As of year 2004, Dr. Gary Kildall’s operating system called CP/M was approaching 30 years old. I decided then to describe that history on my Web site, before it was lost. I worked on that through 2008; and updated my notes since. See my DRI home page for links to Web pages about that event, and about about persons, companies and developments related to Digital Research and/or CP/M in the S-100 and microcomputer world of the 1970’s.
This Web page provides some ideas about how to get and “run” CP/M today, or past alternatives to CP/M, in the 21st century.
I should really set up a CP/M environment to experience what it’s like – when I first started using computers, it had already lost out to DOS.
CP/M running on an Amstrad PCW was my introduction to computers sometime in the mid-1980s. Great machines, really inexpensive, and for the price and surprisingly versatile and powerful.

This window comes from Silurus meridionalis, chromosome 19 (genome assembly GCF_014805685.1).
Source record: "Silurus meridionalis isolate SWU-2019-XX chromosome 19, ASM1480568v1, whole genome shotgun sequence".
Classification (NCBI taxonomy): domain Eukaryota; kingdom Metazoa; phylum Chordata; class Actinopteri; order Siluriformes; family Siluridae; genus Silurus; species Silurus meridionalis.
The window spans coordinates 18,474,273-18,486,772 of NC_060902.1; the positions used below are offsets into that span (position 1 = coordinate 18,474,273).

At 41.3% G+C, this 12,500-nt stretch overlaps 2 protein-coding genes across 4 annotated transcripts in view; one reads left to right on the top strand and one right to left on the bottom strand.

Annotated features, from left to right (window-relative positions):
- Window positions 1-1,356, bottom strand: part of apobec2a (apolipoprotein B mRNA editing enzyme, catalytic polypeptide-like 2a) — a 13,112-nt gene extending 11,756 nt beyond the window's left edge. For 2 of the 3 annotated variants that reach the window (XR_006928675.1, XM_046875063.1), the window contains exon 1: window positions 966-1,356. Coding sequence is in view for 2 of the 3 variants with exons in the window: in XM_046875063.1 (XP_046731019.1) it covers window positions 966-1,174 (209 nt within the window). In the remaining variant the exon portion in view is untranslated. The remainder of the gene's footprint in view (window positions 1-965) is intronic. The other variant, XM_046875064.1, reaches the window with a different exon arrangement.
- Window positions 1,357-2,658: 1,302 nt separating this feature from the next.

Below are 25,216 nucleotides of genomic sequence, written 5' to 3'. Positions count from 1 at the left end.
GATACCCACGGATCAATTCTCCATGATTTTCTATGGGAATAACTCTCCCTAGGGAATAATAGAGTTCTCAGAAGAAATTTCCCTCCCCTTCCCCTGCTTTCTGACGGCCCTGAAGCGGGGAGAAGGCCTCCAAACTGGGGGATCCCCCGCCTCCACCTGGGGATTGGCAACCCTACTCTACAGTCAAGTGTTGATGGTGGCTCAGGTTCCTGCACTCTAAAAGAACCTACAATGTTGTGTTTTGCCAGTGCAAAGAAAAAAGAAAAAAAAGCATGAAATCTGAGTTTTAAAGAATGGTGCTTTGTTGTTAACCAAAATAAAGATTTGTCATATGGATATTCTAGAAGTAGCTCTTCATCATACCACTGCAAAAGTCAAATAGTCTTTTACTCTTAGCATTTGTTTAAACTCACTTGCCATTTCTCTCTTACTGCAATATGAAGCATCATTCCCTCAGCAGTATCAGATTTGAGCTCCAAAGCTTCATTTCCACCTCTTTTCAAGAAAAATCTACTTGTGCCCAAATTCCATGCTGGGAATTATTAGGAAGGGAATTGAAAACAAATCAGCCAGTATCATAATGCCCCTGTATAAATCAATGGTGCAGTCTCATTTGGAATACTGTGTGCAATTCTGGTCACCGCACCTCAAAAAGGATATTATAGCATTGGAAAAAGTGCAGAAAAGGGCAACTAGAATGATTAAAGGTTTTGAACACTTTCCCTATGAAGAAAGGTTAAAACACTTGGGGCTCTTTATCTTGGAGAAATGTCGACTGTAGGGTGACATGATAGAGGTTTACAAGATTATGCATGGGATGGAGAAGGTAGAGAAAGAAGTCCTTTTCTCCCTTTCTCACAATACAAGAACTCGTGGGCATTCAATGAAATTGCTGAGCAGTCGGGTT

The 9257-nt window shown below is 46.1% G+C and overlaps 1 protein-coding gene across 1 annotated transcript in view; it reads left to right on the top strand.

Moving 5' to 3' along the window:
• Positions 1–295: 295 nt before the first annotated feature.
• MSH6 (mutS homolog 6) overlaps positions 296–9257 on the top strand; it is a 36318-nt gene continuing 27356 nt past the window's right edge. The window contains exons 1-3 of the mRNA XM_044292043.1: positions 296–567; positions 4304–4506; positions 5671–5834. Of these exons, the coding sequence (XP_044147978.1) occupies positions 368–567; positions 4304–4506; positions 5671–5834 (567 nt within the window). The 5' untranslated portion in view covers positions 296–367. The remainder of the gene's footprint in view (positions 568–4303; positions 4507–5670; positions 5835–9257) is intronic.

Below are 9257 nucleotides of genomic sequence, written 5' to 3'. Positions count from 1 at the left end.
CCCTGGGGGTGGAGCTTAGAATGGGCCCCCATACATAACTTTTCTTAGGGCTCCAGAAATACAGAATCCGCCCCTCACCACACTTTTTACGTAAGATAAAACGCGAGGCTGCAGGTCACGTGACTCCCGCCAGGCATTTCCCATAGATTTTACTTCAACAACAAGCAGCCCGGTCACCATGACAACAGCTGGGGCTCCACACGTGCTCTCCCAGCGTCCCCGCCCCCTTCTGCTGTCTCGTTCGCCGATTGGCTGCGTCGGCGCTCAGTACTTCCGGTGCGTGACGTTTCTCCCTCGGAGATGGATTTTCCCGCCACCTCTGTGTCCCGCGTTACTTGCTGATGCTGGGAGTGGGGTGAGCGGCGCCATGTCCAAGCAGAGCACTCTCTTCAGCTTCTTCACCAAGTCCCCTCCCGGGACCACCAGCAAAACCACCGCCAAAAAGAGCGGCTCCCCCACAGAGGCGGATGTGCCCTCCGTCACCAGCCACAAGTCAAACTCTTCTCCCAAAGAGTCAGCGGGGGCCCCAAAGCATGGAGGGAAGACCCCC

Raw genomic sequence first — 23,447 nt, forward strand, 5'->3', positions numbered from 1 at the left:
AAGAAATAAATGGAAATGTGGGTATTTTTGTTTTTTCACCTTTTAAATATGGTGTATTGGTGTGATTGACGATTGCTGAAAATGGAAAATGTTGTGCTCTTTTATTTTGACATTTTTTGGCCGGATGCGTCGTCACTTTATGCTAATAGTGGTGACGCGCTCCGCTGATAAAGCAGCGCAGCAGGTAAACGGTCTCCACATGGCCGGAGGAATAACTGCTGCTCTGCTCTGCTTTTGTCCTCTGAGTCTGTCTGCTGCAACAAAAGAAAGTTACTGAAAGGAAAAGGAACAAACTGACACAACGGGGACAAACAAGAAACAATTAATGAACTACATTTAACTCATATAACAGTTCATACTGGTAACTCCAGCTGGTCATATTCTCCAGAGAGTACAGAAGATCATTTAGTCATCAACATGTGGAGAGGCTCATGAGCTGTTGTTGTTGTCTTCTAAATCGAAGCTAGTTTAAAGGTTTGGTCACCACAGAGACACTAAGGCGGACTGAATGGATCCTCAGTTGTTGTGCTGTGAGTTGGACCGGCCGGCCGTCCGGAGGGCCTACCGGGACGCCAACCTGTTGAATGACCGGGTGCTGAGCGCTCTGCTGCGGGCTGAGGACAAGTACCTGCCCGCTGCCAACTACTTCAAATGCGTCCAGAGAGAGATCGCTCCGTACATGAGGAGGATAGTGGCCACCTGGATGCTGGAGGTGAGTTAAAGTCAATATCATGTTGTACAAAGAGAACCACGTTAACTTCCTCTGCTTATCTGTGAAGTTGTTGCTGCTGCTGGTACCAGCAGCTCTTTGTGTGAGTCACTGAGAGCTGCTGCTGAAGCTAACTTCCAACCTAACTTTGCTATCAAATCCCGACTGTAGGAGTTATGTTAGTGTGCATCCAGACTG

The PCW was a bit like the early forerunner of the original iMac in that the CPU etc was all housed in the monitor case.
Z80, CP/M and 64K of usable application RAM. I can think of a few alternatives I would prefer at the time but you get what you get.
CP/M 9s quite close to DOS in it’s workings. However, it’s quite a bit different to RT-11, which was largely the inspiration for CP/M. If you truly want to experience the predecessors to DOS, RT-11 is probably the best place to start. There’s a lot that’s similar, but there’s quite a few differences too.